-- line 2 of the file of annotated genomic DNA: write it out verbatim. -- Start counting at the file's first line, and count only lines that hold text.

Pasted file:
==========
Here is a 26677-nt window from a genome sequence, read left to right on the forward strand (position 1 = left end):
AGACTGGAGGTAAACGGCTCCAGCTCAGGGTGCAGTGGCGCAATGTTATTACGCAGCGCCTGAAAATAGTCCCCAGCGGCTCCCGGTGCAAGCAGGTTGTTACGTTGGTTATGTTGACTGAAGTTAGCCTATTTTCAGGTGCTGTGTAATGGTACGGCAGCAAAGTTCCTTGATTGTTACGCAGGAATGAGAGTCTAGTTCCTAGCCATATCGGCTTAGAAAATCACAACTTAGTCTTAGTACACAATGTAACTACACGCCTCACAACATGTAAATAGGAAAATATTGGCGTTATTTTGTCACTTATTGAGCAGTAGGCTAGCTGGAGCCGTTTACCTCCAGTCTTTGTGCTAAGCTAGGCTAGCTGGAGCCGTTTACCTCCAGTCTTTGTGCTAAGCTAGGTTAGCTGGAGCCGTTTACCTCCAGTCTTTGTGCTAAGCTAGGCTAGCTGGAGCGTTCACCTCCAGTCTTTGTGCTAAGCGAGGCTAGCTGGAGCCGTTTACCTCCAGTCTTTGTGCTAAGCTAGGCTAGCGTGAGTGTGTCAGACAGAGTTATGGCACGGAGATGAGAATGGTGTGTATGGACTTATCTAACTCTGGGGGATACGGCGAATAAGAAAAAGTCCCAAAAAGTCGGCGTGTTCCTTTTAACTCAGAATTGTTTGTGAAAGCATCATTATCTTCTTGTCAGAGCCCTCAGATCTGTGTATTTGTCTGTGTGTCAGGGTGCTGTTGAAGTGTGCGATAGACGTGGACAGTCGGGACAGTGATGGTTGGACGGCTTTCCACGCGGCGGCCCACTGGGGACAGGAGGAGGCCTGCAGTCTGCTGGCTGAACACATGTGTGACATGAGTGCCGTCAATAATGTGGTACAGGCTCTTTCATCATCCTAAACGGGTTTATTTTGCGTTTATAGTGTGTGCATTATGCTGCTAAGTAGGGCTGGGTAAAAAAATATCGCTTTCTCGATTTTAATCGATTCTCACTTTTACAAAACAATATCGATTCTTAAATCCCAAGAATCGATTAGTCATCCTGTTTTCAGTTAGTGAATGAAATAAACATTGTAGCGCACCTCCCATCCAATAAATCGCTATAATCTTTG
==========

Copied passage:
AGACTGGAGGTAAACGGCTCCAGCTCAGGGTGCAGTGGCGCAATGTTATTACGCAGCGCCTGAAAATAGTCCCCAGCGGCTCCCGGTGCAAGCAGGTTGTTACGTTGGTTATGTTGACTGAAGTTAGCCTATTTTCAGGTGCTGTGTAATGGTACGGCAGCAAAGTTCCTTGATTGTTACGCAGGAATGAGAGTCTAGTTCCTAGCCATATCGGCTTAGAAAATCACAACTTAGTCTTAGTACACAATGTAACTACACGCCTCACAACATGTAAATAGGAAAATATTGGCGTTATTTTGTCACTTATTGAGCAGTAGGCTAGCTGGAGCCGTTTACCTCCAGTCTTTGTGCTAAGCTAGGCTAGCTGGAGCCGTTTACCTCCAGTCTTTGTGCTAAGCTAGGTTAGCTGGAGCCGTTTACCTCCAGTCTTTGTGCTAAGCTAGGCTAGCTGGAGCGTTCACCTCCAGTCTTTGTGCTAAGCGAGGCTAGCTGGAGCCGTTTACCTCCAGTCTTTGTGCTAAGCTAGGCTAGCGTGAGTGTGTCAGACAGAGTTATGGCACGGAGATGAGAATGGTGTGTATGGACTTATCTAACTCTGGGGGATACGGCGAATAAGAAAAAGTCCCAAAAAGTCGGCGTGTTCCTTTTAACTCAGAATTGTTTGTGAAAGCATCATTATCTTCTTGTCAGAGCCCTCAGATCTGTGTATTTGTCTGTGTGTCAGGGTGCTGTTGAAGTGTGCGATAGACGTGGACAGTCGGGACAGTGATGGTTGGACGGCTTTCCACGCGGCGGCCCACTGGGGACAGGAGGAGGCCTGCAGTCTGCTGGCTGAACACATGTGTGACATGAGTGCCGTCAATAATGTGGTACAGGCTCTTTCATCATCCTAAACGGGTTTATTTTGCGTTTATAGTGTGTGCATTATGCTGCTAAGTAGGGCTGGGTAAAAAAATATCGCTTTCTCGATTTTAATCGATTCTCACTTTTACAAAACAATATCGATTCTTAAATCCCAAGAATCGATTAGTCATCCTGTTTTCAGTTAGTGAATGAAATAAACATTGTAGCGCACCTCCCATCCAATAAATCGCTATAATCTTTG